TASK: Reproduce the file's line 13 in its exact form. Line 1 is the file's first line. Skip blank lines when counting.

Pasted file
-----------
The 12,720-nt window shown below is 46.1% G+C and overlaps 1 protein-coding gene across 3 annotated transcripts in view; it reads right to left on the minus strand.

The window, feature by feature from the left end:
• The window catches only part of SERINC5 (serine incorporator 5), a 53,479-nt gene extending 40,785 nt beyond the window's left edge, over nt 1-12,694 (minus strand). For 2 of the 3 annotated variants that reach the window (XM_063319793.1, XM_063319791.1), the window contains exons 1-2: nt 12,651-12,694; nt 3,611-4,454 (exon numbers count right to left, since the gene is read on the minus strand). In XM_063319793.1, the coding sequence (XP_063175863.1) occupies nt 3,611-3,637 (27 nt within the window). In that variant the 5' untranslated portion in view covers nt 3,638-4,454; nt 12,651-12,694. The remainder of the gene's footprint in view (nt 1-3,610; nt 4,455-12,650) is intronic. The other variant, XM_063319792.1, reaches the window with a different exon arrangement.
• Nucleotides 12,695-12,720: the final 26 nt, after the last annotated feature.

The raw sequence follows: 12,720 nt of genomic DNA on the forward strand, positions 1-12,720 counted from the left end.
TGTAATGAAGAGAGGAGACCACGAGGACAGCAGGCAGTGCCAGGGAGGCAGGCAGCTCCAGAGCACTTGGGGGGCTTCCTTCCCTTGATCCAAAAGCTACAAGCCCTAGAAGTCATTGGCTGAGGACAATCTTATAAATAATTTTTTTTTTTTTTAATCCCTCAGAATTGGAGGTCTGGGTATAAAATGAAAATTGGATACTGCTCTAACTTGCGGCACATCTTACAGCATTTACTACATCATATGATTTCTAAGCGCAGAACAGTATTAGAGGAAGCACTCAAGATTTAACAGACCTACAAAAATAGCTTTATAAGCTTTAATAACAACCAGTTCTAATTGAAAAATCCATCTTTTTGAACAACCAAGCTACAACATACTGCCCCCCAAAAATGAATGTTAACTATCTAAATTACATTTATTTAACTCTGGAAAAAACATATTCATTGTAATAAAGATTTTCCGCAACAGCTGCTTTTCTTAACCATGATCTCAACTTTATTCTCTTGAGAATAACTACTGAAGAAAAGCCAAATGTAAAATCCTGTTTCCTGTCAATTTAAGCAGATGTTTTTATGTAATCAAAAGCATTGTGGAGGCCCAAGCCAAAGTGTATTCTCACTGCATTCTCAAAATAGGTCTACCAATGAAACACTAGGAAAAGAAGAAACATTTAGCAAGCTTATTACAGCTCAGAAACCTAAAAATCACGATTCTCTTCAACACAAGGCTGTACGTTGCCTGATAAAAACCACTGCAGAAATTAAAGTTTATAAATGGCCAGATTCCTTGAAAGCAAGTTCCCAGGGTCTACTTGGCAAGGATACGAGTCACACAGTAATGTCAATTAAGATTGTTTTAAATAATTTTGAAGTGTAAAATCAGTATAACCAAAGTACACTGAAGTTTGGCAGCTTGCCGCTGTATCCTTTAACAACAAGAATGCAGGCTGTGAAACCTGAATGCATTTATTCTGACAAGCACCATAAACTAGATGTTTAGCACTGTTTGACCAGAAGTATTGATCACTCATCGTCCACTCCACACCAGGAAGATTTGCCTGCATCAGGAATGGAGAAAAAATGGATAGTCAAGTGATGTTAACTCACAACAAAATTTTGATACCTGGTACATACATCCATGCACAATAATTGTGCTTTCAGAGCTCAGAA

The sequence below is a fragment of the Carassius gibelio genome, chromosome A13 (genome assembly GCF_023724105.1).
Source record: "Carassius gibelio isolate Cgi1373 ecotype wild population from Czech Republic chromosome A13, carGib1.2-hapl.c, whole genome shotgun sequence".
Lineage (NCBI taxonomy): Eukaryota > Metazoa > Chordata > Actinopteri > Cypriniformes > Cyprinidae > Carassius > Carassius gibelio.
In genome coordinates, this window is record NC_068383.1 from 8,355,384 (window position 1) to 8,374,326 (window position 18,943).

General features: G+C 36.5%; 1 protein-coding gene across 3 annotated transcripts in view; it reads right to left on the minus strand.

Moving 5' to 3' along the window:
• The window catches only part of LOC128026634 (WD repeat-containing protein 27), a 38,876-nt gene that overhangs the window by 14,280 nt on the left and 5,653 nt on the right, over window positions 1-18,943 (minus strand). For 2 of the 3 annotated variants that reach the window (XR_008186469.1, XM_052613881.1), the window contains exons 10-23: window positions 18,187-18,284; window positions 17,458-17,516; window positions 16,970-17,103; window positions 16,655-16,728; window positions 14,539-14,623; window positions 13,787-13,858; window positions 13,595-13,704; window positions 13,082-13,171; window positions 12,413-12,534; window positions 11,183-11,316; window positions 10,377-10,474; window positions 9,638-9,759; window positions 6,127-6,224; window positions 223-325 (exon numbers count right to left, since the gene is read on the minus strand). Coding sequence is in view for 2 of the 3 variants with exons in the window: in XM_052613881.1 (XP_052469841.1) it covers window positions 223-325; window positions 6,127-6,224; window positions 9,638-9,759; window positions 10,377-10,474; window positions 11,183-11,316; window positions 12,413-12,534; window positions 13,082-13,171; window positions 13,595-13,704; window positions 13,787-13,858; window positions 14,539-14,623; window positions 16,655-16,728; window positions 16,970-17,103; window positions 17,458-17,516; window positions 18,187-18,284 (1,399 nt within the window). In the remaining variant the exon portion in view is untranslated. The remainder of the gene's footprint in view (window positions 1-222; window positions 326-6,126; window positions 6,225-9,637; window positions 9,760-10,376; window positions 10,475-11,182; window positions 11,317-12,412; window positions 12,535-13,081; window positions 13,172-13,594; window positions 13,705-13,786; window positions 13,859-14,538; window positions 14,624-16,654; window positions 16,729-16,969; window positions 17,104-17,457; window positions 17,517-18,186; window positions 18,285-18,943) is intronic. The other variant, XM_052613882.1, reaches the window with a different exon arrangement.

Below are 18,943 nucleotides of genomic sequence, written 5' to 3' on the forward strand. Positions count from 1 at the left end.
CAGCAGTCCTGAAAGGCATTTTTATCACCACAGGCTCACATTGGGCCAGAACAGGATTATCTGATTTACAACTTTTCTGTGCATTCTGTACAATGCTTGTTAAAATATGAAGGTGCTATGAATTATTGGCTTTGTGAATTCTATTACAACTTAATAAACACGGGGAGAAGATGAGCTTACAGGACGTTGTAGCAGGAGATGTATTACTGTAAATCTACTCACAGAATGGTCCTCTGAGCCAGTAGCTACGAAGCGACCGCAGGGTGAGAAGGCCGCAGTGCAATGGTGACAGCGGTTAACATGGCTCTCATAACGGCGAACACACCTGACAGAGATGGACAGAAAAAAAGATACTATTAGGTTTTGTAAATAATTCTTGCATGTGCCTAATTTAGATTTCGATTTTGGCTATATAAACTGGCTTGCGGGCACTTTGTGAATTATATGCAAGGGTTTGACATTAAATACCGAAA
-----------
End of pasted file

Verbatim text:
• The window catches only part of LOC128026634 (WD repeat-containing protein 27), a 38,876-nt gene that overhangs the window by 14,280 nt on the left and 5,653 nt on the right, over window positions 1-18,943 (minus strand). For 2 of the 3 annotated variants that reach the window (XR_008186469.1, XM_052613881.1), the window contains exons 10-23: window positions 18,187-18,284; window positions 17,458-17,516; window positions 16,970-17,103; window positions 16,655-16,728; window positions 14,539-14,623; window positions 13,787-13,858; window positions 13,595-13,704; window positions 13,082-13,171; window positions 12,413-12,534; window positions 11,183-11,316; window positions 10,377-10,474; window positions 9,638-9,759; window positions 6,127-6,224; window positions 223-325 (exon numbers count right to left, since the gene is read on the minus strand). Coding sequence is in view for 2 of the 3 variants with exons in the window: in XM_052613881.1 (XP_052469841.1) it covers window positions 223-325; window positions 6,127-6,224; window positions 9,638-9,759; window positions 10,377-10,474; window positions 11,183-11,316; window positions 12,413-12,534; window positions 13,082-13,171; window positions 13,595-13,704; window positions 13,787-13,858; window positions 14,539-14,623; window positions 16,655-16,728; window positions 16,970-17,103; window positions 17,458-17,516; window positions 18,187-18,284 (1,399 nt within the window). In the remaining variant the exon portion in view is untranslated. The remainder of the gene's footprint in view (window positions 1-222; window positions 326-6,126; window positions 6,225-9,637; window positions 9,760-10,376; window positions 10,475-11,182; window positions 11,317-12,412; window positions 12,535-13,081; window positions 13,172-13,594; window positions 13,705-13,786; window positions 13,859-14,538; window positions 14,624-16,654; window positions 16,729-16,969; window positions 17,104-17,457; window positions 17,517-18,186; window positions 18,285-18,943) is intronic. The other variant, XM_052613882.1, reaches the window with a different exon arrangement.